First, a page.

Ian says…… Pauline and Joan dropped me off on the stretch of the Lune upriver from the M6 motorway bridge at about 8.15am. The water was so calm it was easy to see any disturbance on the surface for at least 200m provided the bank side vegetation didn’t get in the way. I worked my way down river, pausing at intervals to scan both the water and any banking I thought might be suitable for otters to rest up on. As I passed under the motorway bridge I could hear a Kingfisher calling close by but the first thing I saw was it darting off the bank just in front of me. As I watched it disappear into the distance a ripple on the far side caught my attention and seconds later an otter surfaced quickly followed by a second. I watched them fish as they slowly worked their way down river keeping close to the far bank. As they turned back they were joined by a third but the newcomer soon diverted away from them and started to work towards me. I stood motionless and held my breath as it swam past me about a quarter of the way midstream before coming to the edge and climbing up on to a tree that had long since fallen in the water. It knew I was there and a couple of seconds later it was back in the water and swimming and diving quickly away from me. I made my way back up river catching up with the other two under the M6 bridge. One had caught a large fish and headed to the far side before struggling to drag the fish out of the water and onto a small ledge covered in ivy. It was quickly joined by the second otter and they both ate for a good ten minutes or so. Both then worked their way under the bridge and one saw a squirrel very low down in a tree. The otter stood upright and tried to reach the squirrel, couldn’t and so climbed on to the lower branches but of course the squirrel was away before the otter could get anywhere near! I spent the next few hours walking up and down and down and up before finally reaching the ‘Crook-O-Lune car park where Joan and Pauline were waiting. I had managed a few shots but unfortunately the light was poor for most of the time so even with a high ISO and low depth of field images weren’t what I would have liked – there’s always next time!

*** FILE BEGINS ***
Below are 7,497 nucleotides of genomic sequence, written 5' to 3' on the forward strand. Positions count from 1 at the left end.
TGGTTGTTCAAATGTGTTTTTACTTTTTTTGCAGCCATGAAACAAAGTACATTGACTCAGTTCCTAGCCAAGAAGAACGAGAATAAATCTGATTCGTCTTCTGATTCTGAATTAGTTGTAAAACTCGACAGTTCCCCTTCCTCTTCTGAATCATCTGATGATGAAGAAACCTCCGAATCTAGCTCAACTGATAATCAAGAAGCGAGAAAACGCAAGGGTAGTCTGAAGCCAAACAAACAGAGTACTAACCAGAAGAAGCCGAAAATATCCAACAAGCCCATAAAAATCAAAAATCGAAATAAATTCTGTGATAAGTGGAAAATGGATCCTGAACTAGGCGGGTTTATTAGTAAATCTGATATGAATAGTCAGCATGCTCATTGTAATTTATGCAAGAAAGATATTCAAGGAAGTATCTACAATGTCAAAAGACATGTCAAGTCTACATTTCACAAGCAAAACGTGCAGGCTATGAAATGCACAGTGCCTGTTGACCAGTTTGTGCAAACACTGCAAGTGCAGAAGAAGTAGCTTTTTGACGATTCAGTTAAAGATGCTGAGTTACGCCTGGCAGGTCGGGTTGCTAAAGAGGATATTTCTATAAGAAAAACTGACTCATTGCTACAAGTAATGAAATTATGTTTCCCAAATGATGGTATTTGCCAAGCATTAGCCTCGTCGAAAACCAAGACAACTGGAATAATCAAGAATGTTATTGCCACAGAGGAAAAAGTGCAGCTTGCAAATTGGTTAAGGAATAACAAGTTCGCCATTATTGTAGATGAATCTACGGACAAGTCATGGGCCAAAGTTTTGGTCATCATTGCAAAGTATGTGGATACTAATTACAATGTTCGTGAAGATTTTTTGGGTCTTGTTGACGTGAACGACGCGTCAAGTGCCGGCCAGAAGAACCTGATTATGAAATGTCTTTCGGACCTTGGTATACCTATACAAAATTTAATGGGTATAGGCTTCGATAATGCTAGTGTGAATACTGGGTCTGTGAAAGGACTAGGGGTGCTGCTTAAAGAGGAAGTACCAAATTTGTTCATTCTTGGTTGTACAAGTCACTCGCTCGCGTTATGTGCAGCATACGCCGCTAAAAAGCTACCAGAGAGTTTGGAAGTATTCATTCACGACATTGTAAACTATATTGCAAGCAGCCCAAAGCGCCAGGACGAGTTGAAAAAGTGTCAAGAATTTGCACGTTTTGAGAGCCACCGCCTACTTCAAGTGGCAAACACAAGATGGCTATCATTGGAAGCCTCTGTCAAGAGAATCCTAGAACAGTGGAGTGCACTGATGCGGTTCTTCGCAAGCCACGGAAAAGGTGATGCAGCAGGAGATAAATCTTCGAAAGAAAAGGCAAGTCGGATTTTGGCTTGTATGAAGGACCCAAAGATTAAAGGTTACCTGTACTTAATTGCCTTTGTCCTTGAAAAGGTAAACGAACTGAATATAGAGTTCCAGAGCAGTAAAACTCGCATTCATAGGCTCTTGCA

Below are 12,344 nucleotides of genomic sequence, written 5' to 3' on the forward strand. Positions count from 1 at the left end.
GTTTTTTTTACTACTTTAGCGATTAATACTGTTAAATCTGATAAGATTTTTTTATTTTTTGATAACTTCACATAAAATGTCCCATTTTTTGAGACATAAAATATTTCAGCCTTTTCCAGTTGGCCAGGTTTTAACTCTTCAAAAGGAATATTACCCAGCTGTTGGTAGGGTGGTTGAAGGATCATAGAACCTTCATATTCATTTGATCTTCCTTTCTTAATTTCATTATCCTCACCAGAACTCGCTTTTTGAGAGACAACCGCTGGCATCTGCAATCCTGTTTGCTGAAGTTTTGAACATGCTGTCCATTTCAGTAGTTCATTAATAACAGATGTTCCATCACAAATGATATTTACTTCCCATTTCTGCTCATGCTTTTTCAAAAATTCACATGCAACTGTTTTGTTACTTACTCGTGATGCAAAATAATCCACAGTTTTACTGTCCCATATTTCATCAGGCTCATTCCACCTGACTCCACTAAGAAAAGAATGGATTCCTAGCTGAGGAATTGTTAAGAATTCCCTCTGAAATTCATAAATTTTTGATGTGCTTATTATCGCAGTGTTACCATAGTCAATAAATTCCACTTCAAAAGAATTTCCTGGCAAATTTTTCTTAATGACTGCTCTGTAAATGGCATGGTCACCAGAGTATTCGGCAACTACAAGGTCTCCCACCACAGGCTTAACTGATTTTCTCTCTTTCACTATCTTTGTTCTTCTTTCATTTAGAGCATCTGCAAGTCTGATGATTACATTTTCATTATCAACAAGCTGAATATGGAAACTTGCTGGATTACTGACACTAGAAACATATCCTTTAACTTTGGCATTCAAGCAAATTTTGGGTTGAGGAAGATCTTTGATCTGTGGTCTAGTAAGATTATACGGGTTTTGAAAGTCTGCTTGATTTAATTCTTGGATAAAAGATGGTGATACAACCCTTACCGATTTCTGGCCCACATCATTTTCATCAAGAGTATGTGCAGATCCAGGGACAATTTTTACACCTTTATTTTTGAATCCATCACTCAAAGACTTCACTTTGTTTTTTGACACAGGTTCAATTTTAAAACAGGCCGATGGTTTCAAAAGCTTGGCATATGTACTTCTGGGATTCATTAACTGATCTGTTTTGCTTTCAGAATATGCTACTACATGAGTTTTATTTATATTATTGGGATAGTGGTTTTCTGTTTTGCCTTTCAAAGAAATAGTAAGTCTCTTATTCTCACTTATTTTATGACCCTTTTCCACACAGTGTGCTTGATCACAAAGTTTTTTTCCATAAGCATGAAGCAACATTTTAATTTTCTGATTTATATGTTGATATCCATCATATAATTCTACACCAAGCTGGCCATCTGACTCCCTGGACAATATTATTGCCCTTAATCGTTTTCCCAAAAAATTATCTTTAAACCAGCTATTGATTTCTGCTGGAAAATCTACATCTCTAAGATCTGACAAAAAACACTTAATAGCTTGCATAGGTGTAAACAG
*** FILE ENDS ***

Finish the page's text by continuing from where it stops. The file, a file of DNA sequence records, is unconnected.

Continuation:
Pauline say’s: ….. After dropping Ian at the Lune, Joan and I carried on to our caravan bird table and found it two thirds empty after only seven days since the last big top-up! We refilled the table yet again, unfroze the drinking bird bath, cleaned and refilled with fresh water and then sat and watched the birds getting back to feeding and especially taking and storing – two nuthatches and many coal tits were making frequent dizzying visits! I had to laugh at the coal tits helping themselves straight out of the peanut bucket as I was filling the feeders! I carried the small bucket of peanuts back to the car, putting it down at my feet to rearrange the boot and when I looked down there was a coal in the bucket choosing which nut to take completely oblivious to me towering over it! Joan said ‘Be careful when you put the lid on, that there isn’t a coal tit still in there!’ ….. From the caravan we visited Leighton Moss and bought gloves, socks and a new hat! (I’d put my outdoor boots in the car but no socks!) The water on the reserve was high and frozen so we called in at Sizargh scattered some sunflower and had our butties while a female bullfinch appeared among the other regulars chaffs and blackbirds. Then it was off to South Lakes to photograph Scarlet Elf Cup Fungi. Finally we landed back at the Crook-o-Lune to pick up the ‘otter watcher’ and set off for home via the ‘owls’ where his nibs was on a roll and extracted a few more owl shots despite the sun - that had been out while driving - suddenly disappearing the minute we had an owl in front of us – typical!